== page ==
I would like to have spent a few days in Columbia just to taste a few more dishes from Lamb's Bread.

Sunday, March 27, 2011

Lime Fresh Mexican Grill, vegans and omnis eat in Florida

I found Lime Fresh Mexican Grill almost by accident.  It didn't come up in a Happy Cow search, (Vegout on iPhone actually), but I found another trick is to look at Google Maps and search for "vegan" or "vegetarian."  I get a lot of pizza places but sometimes a new place pops up.  When I looked at their online menu, (their website is slow to load and you have to listen to music while it does so don't be doing this when you're on the phone to your boss pretending to work ... unless of course you're a vegan restaurant reviewer), it said the same thing as on their paper menu.  Vegetarian friendly.  But there's a caveat there and that is just because a place is vegetarian friendly they don't necessarily have any idea about how to be vegan friendly.  Trust me, this has been proven out by real life experiences.  Over.  And over.  And sadly, over again.

I called and asked about vegan options.

"We can make anything on the menu vegan." said the young lady who answered the phone.  (I thought, "chicken?" but let it go).  As I was moving the phone away from my ear to hang up she said, "Oh, and sir, the beans are vegan and not cooked in any animal products."

I thought tentatively, " ... Eureka?"

Off we went.  The place is in an outdoor shopping center.  It's bright, noisy-ish and very up beat.  There of course was a line so this New Yorker felt right at home in this Miami locus of suburban activity.  Someone comes out and hands you a menu, asks if you have any questions.  You order at the counter, (which took like 3 minutes of standing in line to get to), and get a number on a stick and a server brings you your meal.  I must say, the staff is friendly, happy, and what I found surprisingly nice, attentive.  Our drinks were refilled, (well ... not my beer, drat!) , hot sauce brought over, napkins, and more chips.  I've never seen that level of service at places where service comprises only food delivery to your table.  Congrats on that Lime.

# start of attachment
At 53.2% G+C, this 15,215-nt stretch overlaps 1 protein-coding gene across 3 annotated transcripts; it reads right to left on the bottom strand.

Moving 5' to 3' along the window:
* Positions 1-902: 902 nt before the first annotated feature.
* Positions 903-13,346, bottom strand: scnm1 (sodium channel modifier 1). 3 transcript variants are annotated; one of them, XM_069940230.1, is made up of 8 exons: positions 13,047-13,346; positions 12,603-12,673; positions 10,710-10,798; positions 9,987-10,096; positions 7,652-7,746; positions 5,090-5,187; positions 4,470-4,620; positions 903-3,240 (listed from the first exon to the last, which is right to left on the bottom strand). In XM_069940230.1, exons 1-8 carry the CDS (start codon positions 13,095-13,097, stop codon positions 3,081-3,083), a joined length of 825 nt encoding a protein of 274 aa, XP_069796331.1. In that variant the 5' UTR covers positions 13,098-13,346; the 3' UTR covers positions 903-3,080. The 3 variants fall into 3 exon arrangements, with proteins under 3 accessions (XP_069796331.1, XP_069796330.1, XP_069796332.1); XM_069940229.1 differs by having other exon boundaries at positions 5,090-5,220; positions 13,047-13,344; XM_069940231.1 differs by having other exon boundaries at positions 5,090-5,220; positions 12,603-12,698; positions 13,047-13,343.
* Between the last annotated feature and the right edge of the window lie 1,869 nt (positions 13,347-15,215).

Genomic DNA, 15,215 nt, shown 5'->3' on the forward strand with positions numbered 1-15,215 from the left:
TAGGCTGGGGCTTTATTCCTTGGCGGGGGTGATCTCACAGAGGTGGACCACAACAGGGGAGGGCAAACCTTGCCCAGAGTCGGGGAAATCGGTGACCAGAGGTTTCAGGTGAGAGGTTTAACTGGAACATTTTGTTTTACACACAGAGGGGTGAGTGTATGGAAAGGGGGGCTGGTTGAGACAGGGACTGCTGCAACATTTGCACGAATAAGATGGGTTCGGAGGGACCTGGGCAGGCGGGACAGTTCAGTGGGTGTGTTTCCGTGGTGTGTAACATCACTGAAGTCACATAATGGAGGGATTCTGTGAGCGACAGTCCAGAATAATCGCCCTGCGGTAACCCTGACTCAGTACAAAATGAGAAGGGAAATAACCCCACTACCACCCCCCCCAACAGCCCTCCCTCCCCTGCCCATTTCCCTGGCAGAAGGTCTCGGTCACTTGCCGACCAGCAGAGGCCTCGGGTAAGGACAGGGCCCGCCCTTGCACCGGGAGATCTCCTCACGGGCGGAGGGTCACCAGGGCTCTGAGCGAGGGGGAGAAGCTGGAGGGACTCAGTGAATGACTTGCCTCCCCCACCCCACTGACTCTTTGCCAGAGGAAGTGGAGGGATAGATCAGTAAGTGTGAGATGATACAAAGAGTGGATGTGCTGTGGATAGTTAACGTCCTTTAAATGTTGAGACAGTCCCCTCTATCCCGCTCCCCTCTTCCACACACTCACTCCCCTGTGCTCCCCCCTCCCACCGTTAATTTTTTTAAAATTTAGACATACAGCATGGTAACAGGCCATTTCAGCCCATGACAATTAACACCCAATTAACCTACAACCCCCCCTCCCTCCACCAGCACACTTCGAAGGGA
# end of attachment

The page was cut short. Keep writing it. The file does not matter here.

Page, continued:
Those tables are really comfy now but in a few months they'll be molten puddles of metal surrounded by amazing humidity.
I see the same willingness to prepare my food the way I like repeated on the menu.  I just say I'm a vegan and don't want any animal products or cheese on my burrito but put everything else you have on there.  The person taking my order was helpful, although mentioned cheese once but said, "Oh, no cheese, right."  I think there needs to be a bit of responsibility on our parts when we order to keep the, "no animal product, no butter, no milk, no cheese, no stock ... " litany going.  Yes, it's tiring, frustrating and should in a perfect world be un-necessary but it isn't and it is.
"Anything (literally anything) on the menu can be prepared to your liking"
So here's the downside, unless you're a welfarist, in which case you'll be overjoyed, every item on the menu containing animal says, "Humanely raised."  I quite honestly think this is a feel good bunch of BS because there's no way to humanely shoot a bolt through any animals head or slit their throats.  (Off of soapbox).

My first dish was the black bean soup.  It was hearty and flavorful without any one overpowering taste.  There is nothing lacking in this soup and it loses nothing by being cooked in vegetable broth.